In Frisby, our Supreme Court reversed the defendant's convictions based upon testimony from investigating officers that: (1) recounted the out-of-court statements of non-testifying witnesses in contravention of hearsay rules; (2) falsely advised the jury that these statements "substantiated" the exculpatory statement of another suspect; and (3) informed the jury that the other suspect was "more credible" than the defendant. Frisby, supra, 174 N.J. at 595. By contrast, Det. Peterson did not convey hearsay statements of non-testifying witnesses to support S.F.'s credibility or corroborate her version of the attack; rather, he merely referred to S.F.'s statements as providing him with probable cause to charge defendant and obtain an arrest warrant.

In addition, it is not necessary that a jury always be shielded from knowledge that a warrant has been issued, since a properly instructed jury will not presume guilt based upon the issuance of a warrant. State v. Marshall, 148 N.J. 89, 239-40, cert. denied, 522 U.S. 850, 118 S. Ct. 140, 139 L. Ed. 2d 88 (1997). A reference to a warrant is objectionable only where it has the capacity to mislead the jury and create the impression that the State presented additional evidence of guilt to the judge who issued the warrant. Ibid.; State v. McDonough, 337 N.J. Super. 27, 32-34 (App. Div.), certif. denied, 169 N.J. 605 (2001). Det. Peterson's testimony in no way suggested that additional unknown inculpatory evidence was submitted to the judge issuing the warrant.


Det. Peterson testified about his experience interviewing suspects. He said that he conducts interviews with an open mind, and there were past instances when he had interviewed a suspect, and released that person after deciding that he or she was not responsible for the crime. Defendant contends for the first time on appeal that this testimony expressed the detective's opinion that defendant was guilty because he did not release defendant after defendant's interview. Defendant also contends for the first time on appeal that this testimony was especially damaging because there was no verbatim recording of the interview. We review these contentions under the plain error standard of review, and will not reverse unless there is a real possibility that the error led to an unjust result, that is, "one sufficient to raise a reasonable doubt as to whether [it] led the jury to a result it otherwise might not have reached." State v. Macon, 57 N.J. 325, 336 (1971).

We discern no plain error here. Prior to Det. Peterson's testimony, defense counsel suggested during Det. Diaz's cross-examination that the police had accepted S.F.'s version of what happened and concluded that defendant was guilty prior to interviewing him. Thus, Det. Peterson's testimony was proper rebuttal to that suggestion, and tended to show that he did not stop investigating even when a suspect was identified, or refuse to consider that his initial assessment of that person's guilt may be incorrect.

In addition, a jury could have inferred from Det. Peterson's testimony that he did not release defendant following the interview because he believed he had probable cause to continue to hold defendant. This was especially true because defendant admitted during the interview that he abducted S.F., hit and choked her, and had "rough sex" with her. The detective had no alternative but to detain defendant under these circumstances.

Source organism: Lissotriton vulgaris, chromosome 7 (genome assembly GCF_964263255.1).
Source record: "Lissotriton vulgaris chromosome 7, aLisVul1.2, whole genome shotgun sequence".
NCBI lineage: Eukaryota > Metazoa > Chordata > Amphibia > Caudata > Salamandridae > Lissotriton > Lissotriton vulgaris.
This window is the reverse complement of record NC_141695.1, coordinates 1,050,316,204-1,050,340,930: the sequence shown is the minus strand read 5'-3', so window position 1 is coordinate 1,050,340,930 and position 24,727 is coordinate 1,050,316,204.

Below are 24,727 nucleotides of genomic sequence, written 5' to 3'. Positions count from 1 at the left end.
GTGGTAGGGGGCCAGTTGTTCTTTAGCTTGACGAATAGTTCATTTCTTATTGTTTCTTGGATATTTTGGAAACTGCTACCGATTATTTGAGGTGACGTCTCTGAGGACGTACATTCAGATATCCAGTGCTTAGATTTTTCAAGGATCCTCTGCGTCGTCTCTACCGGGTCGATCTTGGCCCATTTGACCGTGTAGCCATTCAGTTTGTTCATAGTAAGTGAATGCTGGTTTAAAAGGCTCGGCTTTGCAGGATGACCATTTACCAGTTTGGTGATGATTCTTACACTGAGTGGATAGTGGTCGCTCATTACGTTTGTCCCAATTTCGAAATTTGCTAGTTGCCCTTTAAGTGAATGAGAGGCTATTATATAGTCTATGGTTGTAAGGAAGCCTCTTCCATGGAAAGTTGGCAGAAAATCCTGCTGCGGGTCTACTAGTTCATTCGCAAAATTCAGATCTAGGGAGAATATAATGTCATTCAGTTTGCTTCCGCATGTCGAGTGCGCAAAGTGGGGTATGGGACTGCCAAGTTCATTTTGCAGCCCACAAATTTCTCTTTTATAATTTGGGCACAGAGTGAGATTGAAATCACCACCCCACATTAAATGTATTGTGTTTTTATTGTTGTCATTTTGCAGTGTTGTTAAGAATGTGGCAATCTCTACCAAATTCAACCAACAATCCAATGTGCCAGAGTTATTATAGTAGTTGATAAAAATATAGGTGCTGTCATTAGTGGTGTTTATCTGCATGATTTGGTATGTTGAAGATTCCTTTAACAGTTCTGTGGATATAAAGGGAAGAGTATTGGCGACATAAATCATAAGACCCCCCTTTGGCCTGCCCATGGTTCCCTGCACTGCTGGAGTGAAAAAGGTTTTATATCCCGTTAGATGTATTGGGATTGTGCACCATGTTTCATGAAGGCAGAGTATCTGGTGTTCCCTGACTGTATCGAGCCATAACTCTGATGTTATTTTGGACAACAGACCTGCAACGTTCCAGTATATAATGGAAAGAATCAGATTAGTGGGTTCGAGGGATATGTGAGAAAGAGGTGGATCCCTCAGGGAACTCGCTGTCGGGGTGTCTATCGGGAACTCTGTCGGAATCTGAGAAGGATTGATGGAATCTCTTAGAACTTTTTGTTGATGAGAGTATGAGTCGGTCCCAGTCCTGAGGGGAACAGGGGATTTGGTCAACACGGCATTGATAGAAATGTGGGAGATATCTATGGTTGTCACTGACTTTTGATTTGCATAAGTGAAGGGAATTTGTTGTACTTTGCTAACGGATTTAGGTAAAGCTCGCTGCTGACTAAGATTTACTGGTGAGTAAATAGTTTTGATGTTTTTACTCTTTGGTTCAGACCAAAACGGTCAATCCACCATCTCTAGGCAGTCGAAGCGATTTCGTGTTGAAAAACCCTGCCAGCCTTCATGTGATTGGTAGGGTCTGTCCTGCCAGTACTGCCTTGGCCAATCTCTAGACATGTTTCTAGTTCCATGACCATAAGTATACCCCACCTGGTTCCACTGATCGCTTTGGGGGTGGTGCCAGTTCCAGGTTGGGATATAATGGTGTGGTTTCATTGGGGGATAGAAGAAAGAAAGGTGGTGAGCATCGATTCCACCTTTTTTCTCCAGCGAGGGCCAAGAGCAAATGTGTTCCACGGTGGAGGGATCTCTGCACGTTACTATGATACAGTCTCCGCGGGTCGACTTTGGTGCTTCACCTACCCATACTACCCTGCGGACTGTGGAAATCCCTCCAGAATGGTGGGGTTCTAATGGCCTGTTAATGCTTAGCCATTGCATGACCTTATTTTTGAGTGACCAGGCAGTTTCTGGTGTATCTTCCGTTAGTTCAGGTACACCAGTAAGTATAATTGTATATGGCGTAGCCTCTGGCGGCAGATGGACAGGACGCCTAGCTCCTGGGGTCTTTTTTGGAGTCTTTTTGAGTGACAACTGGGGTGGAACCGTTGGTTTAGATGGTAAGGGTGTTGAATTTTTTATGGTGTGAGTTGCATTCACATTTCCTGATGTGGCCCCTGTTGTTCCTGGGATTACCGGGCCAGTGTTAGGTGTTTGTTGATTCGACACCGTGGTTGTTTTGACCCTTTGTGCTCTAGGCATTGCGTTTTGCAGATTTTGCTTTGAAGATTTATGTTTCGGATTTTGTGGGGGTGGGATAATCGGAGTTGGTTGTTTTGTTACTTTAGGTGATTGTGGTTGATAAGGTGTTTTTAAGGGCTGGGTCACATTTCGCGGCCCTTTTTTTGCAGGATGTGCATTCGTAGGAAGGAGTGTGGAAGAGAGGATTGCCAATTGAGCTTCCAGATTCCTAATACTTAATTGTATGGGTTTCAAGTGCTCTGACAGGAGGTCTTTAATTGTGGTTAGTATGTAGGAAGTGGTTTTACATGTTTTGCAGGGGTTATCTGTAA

Further, the jury was properly instructed as to how to consider the lack of a verbatim recording of defendant's interview. Thus, no error, let alone plain error, occurred with respect to the challenged testimony.


Defendant contends for the first time on appeal that the judge erred in failing to sua sponte instruct the jury to disregard S.F.'s testimony that W.L.F. began screaming and crying when she saw her, and immediately said to her that she knew defendant "did that to [her]." Although the testimony was not proper, it did not lead to an unjust result. W.L.F. had testified about the cell phone incident where she overheard defendant telling someone not to call S.F. anymore because he was her boyfriend. She had also testified that she saw someone with a hat, whom she believed was defendant, sitting in the driver's seat of S.F.'s SUV when S.F. came home. This testimony implied W.L.F.'s belief about defendant's guilt.

In addition, W.L.F. testified at the trial, and thus, defendant had an opportunity to question her about her alleged statement to S.F. In any event, there was other overwhelming evidence of defendant's guilt.


Defendant contends for the first time on appeal that the judge erred in failing to sua sponte instruct the jury in accordance with N.J.R.E. 404(b) that they could not consider defendant's status as an illegal immigrant as proof that he had contempt for the law and was more likely to have committed the charged offenses. We disagree.

On cross-examination, S.F. initially denied that she threatened to report defendant to the immigration authorities. Defense counsel then confronted her with her statement to the police, where she admitted making such a threat because she was angry about what defendant had done to her. Following this testimony, defense counsel declined the judge's offer to give the jury a cautionary instruction pursuant to N.J.R.E. 404(b). In attacking S.F.'s credibility during summation, defense counsel mentioned S.F.'s testimony about the threat. In response, the prosecutor mentioned it in her summation as well.

We conclude that defense counsel's conscious choice to pursue the immigration issue and decline a cautionary instruction was a strategic decision that does not constitute grounds for reversal, State v. Morton, 155 N.J. 383, 443 (1998), or constitutes invited error, State v. Jenkins, 178 N.J. 347, 359 (2004). Further, the prosecutor's mention of the immigration issue in her summation was a proper response to defense counsel's summation. State v. Munoz, 340 N.J. Super. 204, 216 (App. Div.), certif. denied sub. nom., State v. Pantoja, 169 N.J. 610 (2001).